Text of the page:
I joined CloudVelocity (when it was in stealth mode as Denali Systems) because it represents a new generation of capabilities required for cloud-integrated data centers.
Perhaps the most significant barrier to a true hybrid cloud operating model is a wide gulf of manual processes required to run existing multi-tier apps and services seamlessly across data centers, colocation facilities and public clouds. That gulf is perhaps the largest barrier to the enterprise adoption of public cloud.
As of today there are a variety of known niche approaches to running and migrating apps into and between clouds, either one server at a time or without services integration or for particular kinds of apps that have been virtualized, etc. While they each fulfill specific requirements for particular point problems, I don’t see them as having enough critical mass to become a must-have hybrid cloud standard.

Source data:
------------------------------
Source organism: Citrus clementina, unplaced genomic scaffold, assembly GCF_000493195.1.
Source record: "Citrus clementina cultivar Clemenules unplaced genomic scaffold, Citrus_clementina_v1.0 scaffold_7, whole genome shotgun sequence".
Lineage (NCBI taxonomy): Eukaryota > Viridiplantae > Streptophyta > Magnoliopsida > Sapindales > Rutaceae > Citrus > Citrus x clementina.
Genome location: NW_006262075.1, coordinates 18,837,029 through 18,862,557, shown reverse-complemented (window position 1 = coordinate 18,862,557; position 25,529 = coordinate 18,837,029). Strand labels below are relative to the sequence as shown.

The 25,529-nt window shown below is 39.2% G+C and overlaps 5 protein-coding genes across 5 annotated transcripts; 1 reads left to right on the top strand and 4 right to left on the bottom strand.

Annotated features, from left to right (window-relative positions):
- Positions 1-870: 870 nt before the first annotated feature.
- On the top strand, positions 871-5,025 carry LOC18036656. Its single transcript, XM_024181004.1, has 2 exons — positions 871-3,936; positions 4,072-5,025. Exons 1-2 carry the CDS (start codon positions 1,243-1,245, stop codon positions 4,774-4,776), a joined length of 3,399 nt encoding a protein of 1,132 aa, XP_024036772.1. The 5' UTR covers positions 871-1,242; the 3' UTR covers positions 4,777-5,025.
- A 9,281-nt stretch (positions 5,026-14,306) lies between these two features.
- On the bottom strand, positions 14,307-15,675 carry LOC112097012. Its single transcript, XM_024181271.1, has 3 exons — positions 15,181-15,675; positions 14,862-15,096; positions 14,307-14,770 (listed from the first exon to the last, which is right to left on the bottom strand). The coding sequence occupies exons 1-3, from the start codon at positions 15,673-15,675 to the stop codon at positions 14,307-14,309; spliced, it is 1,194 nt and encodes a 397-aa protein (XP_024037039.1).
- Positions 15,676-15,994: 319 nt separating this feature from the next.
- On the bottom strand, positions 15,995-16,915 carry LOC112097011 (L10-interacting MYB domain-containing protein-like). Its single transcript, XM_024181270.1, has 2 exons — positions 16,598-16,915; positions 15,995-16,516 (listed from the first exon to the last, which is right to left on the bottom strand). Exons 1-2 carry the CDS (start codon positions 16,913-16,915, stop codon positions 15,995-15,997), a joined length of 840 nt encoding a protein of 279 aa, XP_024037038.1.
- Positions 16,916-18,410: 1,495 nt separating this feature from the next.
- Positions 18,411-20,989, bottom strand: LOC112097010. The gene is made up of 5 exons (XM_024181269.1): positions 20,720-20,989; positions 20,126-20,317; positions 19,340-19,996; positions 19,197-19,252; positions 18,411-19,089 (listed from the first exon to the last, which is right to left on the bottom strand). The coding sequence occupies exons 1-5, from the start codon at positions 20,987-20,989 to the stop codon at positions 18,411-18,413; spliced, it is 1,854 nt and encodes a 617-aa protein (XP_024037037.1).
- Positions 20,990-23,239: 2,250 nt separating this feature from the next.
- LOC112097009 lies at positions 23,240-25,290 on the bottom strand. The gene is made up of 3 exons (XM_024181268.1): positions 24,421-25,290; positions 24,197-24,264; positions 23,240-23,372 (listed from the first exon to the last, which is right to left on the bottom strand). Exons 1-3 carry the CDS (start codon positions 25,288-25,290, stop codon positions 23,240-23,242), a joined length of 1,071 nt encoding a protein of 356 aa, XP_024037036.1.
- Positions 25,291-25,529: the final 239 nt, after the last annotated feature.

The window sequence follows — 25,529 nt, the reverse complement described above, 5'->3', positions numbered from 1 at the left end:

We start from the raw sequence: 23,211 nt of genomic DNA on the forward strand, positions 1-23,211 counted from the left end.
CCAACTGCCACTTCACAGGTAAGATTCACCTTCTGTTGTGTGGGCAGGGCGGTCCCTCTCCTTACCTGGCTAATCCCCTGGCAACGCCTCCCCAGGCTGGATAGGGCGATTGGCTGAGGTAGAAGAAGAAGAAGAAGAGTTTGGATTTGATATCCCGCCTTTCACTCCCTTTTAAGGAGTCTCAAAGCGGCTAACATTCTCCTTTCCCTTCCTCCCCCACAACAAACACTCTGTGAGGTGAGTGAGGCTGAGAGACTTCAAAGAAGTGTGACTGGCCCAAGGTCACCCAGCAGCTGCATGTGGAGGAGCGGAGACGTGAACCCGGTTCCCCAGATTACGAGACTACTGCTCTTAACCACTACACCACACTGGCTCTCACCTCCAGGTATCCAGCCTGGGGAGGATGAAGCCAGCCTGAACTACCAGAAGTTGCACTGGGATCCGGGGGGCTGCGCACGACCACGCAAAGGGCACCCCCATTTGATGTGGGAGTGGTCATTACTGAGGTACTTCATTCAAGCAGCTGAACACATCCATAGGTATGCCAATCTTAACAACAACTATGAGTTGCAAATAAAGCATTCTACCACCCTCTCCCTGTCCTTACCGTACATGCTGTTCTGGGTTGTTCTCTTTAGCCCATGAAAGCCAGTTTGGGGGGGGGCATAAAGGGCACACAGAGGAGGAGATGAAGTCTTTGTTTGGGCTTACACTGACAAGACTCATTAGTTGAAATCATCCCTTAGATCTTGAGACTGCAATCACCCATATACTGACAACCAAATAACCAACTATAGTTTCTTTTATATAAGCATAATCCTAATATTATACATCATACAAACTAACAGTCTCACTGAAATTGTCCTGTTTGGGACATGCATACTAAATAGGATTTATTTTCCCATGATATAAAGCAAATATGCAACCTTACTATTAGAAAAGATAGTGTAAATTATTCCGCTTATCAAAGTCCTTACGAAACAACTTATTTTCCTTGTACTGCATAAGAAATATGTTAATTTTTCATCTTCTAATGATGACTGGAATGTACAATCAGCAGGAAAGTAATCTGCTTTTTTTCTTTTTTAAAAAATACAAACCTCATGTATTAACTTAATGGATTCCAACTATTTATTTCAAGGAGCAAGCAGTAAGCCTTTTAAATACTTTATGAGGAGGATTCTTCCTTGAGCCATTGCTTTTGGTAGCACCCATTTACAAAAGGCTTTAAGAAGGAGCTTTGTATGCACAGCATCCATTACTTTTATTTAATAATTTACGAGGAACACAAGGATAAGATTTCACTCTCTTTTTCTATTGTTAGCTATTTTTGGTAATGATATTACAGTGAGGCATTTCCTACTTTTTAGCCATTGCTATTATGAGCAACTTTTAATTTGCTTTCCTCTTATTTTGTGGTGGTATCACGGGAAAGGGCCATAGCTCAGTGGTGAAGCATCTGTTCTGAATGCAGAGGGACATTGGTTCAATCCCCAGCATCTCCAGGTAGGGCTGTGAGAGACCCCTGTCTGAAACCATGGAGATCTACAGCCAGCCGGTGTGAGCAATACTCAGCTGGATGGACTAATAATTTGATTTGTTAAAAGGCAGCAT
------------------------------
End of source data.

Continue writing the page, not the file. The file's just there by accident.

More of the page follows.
For example, at the Gartner Data Center conference last week, several Gartner analysts discussed the lack of tools as a barrier to the promise of hybrid clouds, despite acknowledging that hybrid clouds are the future, especially for the enterprise.
That is where CloudVelocity comes in. It represents the first real platform for existing and new multi-tier apps and services to run seamlessly in a hybrid cloud environment. It sets the stage for the cloud-integrated data center, which I think is a game changer for cloud computing on multiple levels.
Think cloud cloning, cloud failover, cloud migration and even cloud bursting as solutions evolve that allow enterprises to run apps in the public cloud as extensions of the physical data center. While the public cloud brought us the opportunity to run isolated or custom apps in the public cloud, hybrid clouds will bring us boundless data centers which reach beyond physical location lock-in.